The depth of your sexual history inquiries will depend on why the patient is seeing you and the clinical circumstances. For some encounters, sexual history is irrelevant and omitted. For other encounters, an abbreviated sexual history is appropriate. For some, a full and detailed sexual history is the needed. In those cases, questions may include:

  • Age at first coitus

  • Current sexual activities (vaginal, oral, anal, manual)

  • Current frequency of sexual activities

  • Past sexual activities

  • Safer sex practices

  • Number of partners (current and in the past)

  • Sexual preferences (men only, women only, men or women)

  • Sexual dysfunctions (problems with arousal, pain, lubrication, orgasm)

  • Worries or concerns about sexual issues.

For some patients (and some physicians), dealing with these issues may be stressful. Ask your questions in a direct, honest, and non-threatening way and you will usually find the patient responds similarly.

Assess her general nutritional status. This can be done visually and with noting her height and weight.

For women with a normal, balanced diet, nutritional supplements are probably not necessary, but most people have difficulty maintaining a normal balanced diet. For those women, a daily multivitamin can be very helpful in making up for any nutritional deficiencies. Additional iron is particularly helpful for women in maintaining a positive iron balance. Otherwise, the steady loss of iron through menstruation can lead to some degree of anemia.

For women anticipating a pregnancy, Folic acid 400 mg PO daily is recommended by the Center for Disease Control to reduce the risk of birth defects related to the spine.

I sometimes will ask:

  • "Are you eating a normal, balanced diet ?"

  • "Do you normally take a vitamin pill?"

woman and weightsExercise
Regular exercise is important for physical and psychological reasons.

Women who exercise regularly will generally experience less trouble with cardiovascular disease, bone loss (osteoporosis), weight control, and depression.

To be most effective, the exercise should be strenuous enough to cause sweating, last at least 20 minutes, and occur several times a week. Lesser amounts of exercise may also be beneficial.

  • "Do you get a chance to exercise regularly?"

As a group, women are more likely than men to sustain minor athletic injuries when exposed to the same degree of athletic stressors. Reasons for these findings may include level of training or fitness, degree of experience with exercise, architectural construction of the pelvis and lower limbs, and possibly hormonal effects.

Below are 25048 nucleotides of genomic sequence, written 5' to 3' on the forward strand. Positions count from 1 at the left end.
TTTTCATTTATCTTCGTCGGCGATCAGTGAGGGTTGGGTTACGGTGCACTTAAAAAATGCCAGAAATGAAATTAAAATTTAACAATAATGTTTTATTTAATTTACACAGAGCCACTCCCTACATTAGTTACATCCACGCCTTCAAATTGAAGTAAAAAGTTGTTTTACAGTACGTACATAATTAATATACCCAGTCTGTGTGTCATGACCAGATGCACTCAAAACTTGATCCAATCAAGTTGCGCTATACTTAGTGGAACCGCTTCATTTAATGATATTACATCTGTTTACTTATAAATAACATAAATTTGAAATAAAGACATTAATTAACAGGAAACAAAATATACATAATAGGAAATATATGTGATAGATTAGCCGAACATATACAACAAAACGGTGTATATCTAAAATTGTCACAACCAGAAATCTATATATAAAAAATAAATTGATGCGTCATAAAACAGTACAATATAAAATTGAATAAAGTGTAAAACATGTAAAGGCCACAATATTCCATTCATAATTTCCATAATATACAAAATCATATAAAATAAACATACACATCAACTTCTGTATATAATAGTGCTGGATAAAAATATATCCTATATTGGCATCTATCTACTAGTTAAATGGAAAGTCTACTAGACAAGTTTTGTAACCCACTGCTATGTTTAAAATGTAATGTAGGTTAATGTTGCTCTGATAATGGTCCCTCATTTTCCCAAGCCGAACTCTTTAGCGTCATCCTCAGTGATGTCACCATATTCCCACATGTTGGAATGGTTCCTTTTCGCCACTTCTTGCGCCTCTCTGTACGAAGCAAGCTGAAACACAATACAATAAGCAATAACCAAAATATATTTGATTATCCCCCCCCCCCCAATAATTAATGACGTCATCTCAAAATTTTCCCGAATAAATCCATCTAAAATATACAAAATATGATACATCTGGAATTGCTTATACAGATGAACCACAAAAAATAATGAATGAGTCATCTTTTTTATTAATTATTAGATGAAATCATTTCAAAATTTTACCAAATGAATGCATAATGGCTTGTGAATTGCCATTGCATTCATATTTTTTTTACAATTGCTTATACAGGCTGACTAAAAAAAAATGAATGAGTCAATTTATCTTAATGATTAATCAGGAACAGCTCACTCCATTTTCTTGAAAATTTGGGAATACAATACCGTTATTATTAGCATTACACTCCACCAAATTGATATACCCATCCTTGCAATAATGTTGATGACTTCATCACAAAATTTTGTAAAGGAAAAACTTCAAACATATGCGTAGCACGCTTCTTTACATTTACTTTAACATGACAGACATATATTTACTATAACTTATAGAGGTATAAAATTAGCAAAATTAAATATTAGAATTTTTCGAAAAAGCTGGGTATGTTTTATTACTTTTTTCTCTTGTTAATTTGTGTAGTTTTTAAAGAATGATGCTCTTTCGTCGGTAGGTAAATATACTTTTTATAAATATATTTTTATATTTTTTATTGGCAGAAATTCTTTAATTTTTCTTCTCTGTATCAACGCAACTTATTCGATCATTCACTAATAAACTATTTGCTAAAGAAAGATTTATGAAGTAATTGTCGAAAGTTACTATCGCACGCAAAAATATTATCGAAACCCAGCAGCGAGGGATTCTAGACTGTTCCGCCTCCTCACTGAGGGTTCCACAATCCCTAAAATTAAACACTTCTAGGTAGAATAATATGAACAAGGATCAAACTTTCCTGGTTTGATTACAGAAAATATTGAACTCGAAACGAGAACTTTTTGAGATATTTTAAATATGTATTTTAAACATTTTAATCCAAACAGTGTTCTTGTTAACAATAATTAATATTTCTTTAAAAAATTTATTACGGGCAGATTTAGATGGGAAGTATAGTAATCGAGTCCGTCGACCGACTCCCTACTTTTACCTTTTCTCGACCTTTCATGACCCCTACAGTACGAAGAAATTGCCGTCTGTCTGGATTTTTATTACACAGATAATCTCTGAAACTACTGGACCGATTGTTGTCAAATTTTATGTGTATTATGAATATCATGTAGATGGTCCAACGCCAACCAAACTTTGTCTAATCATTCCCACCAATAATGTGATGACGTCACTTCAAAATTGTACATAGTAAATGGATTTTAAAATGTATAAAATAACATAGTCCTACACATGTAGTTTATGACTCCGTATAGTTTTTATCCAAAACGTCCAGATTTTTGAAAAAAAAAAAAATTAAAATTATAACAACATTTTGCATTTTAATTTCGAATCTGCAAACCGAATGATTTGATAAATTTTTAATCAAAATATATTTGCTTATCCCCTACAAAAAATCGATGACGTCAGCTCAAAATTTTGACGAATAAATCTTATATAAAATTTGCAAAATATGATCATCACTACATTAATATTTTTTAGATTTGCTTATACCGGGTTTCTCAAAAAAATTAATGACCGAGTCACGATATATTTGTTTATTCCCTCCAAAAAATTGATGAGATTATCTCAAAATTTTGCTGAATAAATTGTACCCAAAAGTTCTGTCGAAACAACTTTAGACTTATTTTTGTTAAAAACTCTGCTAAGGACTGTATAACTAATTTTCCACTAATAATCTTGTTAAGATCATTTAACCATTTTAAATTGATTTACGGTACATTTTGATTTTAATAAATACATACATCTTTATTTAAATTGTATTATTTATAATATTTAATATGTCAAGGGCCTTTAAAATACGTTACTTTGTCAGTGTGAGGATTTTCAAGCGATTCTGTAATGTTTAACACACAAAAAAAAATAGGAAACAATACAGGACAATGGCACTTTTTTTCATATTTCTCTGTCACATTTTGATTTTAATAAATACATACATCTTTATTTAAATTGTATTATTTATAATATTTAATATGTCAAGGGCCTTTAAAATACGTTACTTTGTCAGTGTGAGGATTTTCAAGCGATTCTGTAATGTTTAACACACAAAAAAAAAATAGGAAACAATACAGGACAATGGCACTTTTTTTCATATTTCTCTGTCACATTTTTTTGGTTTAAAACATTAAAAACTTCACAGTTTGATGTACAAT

I advise women to try to avoid athletic injuries while continuing to exercise by not performing the same exercise two days in a row. This gives their body 48 hours to recover.

Depression is a common clinical problem affecting twice as many women as men. Talking with the patient will give you a reasonable assessment of her mood.

Depression is diagnosed whenever a depressed mood or loss of interest/pleasure is associated with at least four other symptoms, consistently over a two-week period. (DSM-IV)

  • Depressed mood most of the day, most days

  • Marked loss of interest in normal activities most of the day, most days

  • >5% change in body weight in 1 month when not intentionally trying to modify body weight

  • Insomnia or too much sleep most nights

  • Psychomotor agitation or depression most of the time

  • Marked fatigue nearly every day

  • Feeling worthless or inappropriately guilty most of the time

  • Diminished ability to think or make decisions most days

  • Recurring thoughts of death or suicide

Intimate Partner Abuse
Physical abuse of intimate partners is much more common than most people believe. 8% of women will report of history of such violence, while 29% will report such a history, if asked. IPA encompasses child abuse, elder abuse, and both male and female partner physical abuse.

The Gynecologic Exam

Go on to Physical Exam

This information is provided by The Brookside Associates.  The Brookside Associates, LLC. is a private organization, not affiliated with any governmental agency. The opinions presented here are those of the author and do not necessarily represent the opinions of the Brookside Associates or the Department of Defense. The presence of any advertising on these pages does not constitute an endorsement of that product or service by either the US Department of Defense or the Brookside Associates. All material presented here is unclassified.